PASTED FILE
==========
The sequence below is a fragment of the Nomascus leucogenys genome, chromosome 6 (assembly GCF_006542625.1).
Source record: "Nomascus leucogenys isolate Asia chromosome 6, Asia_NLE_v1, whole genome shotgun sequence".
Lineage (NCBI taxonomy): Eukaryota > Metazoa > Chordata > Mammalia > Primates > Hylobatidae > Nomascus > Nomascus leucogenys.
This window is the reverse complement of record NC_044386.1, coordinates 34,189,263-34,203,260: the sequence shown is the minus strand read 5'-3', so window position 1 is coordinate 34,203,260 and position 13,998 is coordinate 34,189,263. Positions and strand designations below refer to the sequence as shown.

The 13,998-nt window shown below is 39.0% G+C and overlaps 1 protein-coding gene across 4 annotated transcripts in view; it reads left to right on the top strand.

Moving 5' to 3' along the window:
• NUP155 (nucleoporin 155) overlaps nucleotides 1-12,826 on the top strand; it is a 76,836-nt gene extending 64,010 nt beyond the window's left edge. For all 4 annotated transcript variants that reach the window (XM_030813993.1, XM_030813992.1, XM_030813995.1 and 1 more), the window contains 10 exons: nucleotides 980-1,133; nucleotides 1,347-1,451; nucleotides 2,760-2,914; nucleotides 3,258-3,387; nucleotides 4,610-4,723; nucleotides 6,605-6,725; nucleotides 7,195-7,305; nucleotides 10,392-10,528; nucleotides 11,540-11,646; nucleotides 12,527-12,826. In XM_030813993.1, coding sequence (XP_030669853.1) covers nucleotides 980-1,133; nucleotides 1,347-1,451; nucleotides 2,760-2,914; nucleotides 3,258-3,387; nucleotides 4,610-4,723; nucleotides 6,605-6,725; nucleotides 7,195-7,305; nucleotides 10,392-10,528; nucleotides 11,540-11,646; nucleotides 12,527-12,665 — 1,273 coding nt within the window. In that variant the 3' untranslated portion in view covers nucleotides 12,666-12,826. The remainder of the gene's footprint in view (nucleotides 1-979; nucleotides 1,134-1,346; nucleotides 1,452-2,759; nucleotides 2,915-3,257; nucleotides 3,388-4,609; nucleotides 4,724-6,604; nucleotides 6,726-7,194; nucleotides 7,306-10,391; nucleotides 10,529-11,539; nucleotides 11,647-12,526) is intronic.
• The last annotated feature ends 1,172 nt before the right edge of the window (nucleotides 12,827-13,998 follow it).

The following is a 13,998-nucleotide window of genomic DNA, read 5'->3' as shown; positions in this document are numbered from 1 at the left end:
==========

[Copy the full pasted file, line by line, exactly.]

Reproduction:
The sequence below is a fragment of the Nomascus leucogenys genome, chromosome 6 (assembly GCF_006542625.1).
Source record: "Nomascus leucogenys isolate Asia chromosome 6, Asia_NLE_v1, whole genome shotgun sequence".
Lineage (NCBI taxonomy): Eukaryota > Metazoa > Chordata > Mammalia > Primates > Hylobatidae > Nomascus > Nomascus leucogenys.
This window is the reverse complement of record NC_044386.1, coordinates 34,189,263-34,203,260: the sequence shown is the minus strand read 5'-3', so window position 1 is coordinate 34,203,260 and position 13,998 is coordinate 34,189,263. Positions and strand designations below refer to the sequence as shown.

The 13,998-nt window shown below is 39.0% G+C and overlaps 1 protein-coding gene across 4 annotated transcripts in view; it reads left to right on the top strand.

Moving 5' to 3' along the window:
• NUP155 (nucleoporin 155) overlaps nucleotides 1-12,826 on the top strand; it is a 76,836-nt gene extending 64,010 nt beyond the window's left edge. For all 4 annotated transcript variants that reach the window (XM_030813993.1, XM_030813992.1, XM_030813995.1 and 1 more), the window contains 10 exons: nucleotides 980-1,133; nucleotides 1,347-1,451; nucleotides 2,760-2,914; nucleotides 3,258-3,387; nucleotides 4,610-4,723; nucleotides 6,605-6,725; nucleotides 7,195-7,305; nucleotides 10,392-10,528; nucleotides 11,540-11,646; nucleotides 12,527-12,826. In XM_030813993.1, coding sequence (XP_030669853.1) covers nucleotides 980-1,133; nucleotides 1,347-1,451; nucleotides 2,760-2,914; nucleotides 3,258-3,387; nucleotides 4,610-4,723; nucleotides 6,605-6,725; nucleotides 7,195-7,305; nucleotides 10,392-10,528; nucleotides 11,540-11,646; nucleotides 12,527-12,665 — 1,273 coding nt within the window. In that variant the 3' untranslated portion in view covers nucleotides 12,666-12,826. The remainder of the gene's footprint in view (nucleotides 1-979; nucleotides 1,134-1,346; nucleotides 1,452-2,759; nucleotides 2,915-3,257; nucleotides 3,388-4,609; nucleotides 4,724-6,604; nucleotides 6,726-7,194; nucleotides 7,306-10,391; nucleotides 10,529-11,539; nucleotides 11,647-12,526) is intronic.
• The last annotated feature ends 1,172 nt before the right edge of the window (nucleotides 12,827-13,998 follow it).

The following is a 13,998-nucleotide window of genomic DNA, read 5'->3' as shown; positions in this document are numbered from 1 at the left end: